Demanding that governments don’t bomb resistant communities into oblivion is a responsibility of the left.

Supporting the democratic struggle of the Syria people in real and practical ways is an important responsibility of the left and can serve to limit the influence of right wing elements.

Using contradictions within the revolutionary movement or the fact that imperialists always have their own agenda as an excuse for standing down is the shame of the left.


Louis Proyect September 17, 2012 at 10:26 am

Attacking the U.S.-led imperialists for not intervening in any situation just gives them more ‘political capital’ to spend on intervening, when it suits them, against those who really threaten their interests.

Well, the USA is intervening. Just check the link in this sentence from above:

“The U.S. Central Intelligence Agency is blocking ( the FSA from getting heavy weapons that would destroy Assad’s tanks, helicopters, and artillery.”

In other words, the US is actively blocking the shipment of weapons that can really make a difference, that can stop the Baathist killing machine. The Global Research/Voltairenet “left” is siding with the CIA on this. It views the blocking of essential weaponry as “anti-imperialist”. In my view the propaganda of the crypto-Stalinist left is counter-revolutionary. In the name of opposing the Empire, it is cheering on the counter-revolutionary murder of working class people fighting for a democratic revolution against a family dynasty using jets and tanks to kill its own people. It is in effect using leftist rhetoric to defend a regime that has more in common with Pinochet than Allende.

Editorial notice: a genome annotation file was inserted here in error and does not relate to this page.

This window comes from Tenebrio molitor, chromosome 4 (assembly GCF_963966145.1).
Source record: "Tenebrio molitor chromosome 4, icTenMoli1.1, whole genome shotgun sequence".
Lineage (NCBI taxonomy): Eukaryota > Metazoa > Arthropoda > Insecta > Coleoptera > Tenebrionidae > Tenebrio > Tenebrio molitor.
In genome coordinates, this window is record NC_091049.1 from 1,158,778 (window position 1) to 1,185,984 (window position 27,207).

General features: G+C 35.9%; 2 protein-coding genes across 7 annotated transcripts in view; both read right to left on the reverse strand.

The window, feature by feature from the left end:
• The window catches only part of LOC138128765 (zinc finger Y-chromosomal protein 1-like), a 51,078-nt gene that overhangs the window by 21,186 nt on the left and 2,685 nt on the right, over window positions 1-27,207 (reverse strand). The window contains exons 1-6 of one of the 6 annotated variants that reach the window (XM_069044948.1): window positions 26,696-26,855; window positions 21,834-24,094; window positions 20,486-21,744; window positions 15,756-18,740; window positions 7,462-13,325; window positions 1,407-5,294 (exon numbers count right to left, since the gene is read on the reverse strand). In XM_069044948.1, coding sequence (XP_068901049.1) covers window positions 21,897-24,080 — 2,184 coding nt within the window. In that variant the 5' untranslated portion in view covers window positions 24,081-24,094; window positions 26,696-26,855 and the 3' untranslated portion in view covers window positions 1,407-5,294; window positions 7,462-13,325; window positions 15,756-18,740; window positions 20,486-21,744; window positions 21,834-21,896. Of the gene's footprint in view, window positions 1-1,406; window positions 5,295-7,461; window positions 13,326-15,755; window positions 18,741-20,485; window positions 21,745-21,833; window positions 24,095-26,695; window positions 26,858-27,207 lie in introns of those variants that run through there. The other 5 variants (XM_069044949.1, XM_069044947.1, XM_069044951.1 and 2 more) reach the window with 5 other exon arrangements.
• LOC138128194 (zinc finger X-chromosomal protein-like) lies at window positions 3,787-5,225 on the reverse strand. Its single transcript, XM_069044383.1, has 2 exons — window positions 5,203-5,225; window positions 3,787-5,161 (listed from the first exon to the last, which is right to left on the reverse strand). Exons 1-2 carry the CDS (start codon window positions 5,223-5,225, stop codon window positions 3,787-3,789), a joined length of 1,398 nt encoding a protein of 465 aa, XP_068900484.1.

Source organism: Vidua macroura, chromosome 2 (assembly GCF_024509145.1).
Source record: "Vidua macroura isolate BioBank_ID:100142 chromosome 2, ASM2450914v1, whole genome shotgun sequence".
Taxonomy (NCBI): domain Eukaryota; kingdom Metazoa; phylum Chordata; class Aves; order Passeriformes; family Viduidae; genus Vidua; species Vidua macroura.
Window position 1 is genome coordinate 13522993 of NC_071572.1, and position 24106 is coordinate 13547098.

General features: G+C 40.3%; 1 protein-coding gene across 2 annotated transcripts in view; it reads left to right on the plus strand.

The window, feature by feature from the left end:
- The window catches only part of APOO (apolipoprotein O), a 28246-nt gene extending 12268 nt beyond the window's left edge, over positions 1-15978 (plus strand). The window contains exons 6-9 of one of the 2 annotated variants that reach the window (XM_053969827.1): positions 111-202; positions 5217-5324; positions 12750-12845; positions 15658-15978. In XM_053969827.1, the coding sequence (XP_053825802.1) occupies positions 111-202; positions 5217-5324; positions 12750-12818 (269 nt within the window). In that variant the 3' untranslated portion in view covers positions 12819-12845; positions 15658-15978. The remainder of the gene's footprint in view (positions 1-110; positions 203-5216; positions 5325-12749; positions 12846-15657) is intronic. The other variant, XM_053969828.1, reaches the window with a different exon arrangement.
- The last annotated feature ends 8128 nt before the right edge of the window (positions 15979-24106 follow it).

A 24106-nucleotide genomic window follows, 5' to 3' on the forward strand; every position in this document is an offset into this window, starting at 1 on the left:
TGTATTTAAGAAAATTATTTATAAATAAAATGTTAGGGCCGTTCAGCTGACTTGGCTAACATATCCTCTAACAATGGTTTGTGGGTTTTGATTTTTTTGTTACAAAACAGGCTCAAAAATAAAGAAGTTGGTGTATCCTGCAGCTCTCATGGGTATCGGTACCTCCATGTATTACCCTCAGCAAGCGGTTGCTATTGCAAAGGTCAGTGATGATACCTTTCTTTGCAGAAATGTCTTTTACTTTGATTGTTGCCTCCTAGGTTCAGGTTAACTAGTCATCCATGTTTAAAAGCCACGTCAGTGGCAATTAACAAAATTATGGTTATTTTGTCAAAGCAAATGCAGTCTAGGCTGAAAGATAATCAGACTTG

Aaron Aarons September 17, 2012 at 3:25 pm

If the reports are true, it may be that the CIA is a bit worried about what anti-aircraft missiles will be used for when some of them inevitably fall into the hands of Salafists who are, as we see in Libya, quite capable of turning their weapons against the U.S. when they no longer need U.S. aid. From a left point of view, the problem is that the Salafists don’t only, or even mainly, attack the U.S. and its allies, but mostly attack leftists and other secularists, as well as Shia, Christians and others who don’t accept Sunni Islam.

BTW, I can’t speak for Global Research, Voltairenet, or the rest of what you call “the crypto-Stalinist left”, but I don’t support the CIA’s “actively blocking the shipment of weapons that can really make a difference” because I don’t support the CIA’s being involved at all. Unfortunately, there’s no force in the region that can be expected to provide arms to anti-government forces in Syria that will not make sure that most of those arms get into the hands of right-wing Islamists. Turkey might be a possible exception, but their anti-Kurdish obsession would be as much of a problem for the left.


Arthur September 17, 2012 at 1:13 pm

“…the regime unleashed wave after wave of executions and sadistic reprisals the likes of which would have made Hitler’s stomach churn”

This Hitler reference only weakens the description of the facts.

“Assad now has Obama’s go-ahead to use chemical weapons on Syrians, just not “a whole bunch” of them. Zyklon-B is a-ok by Washington, just not “a whole bunch of” it.”

Again, this only weakens the complaint about appearing to give a green light to non-chemical attacks.

The counter-productive hyperbole is associated with a self-defeating analysis.

It ought to be obvious that claiming the US administration wants the regime to survive can only undermine any mobilization to extend US assistance by suggesting that the goal is hopeless.

Since I really do believe that ought to be obvious I am forced to wonder about why people are missing the obvious.

My speculation is that it may be related to addressing the wrong audience.

Perhaps the pseudo-left would be more open to supporting the Syrian revolution if they could denounce the US for failing to support it? (Remember Pepe Escobar switching overnight from denouncing the US for not intervening in Libya to denouncing the US for intervening).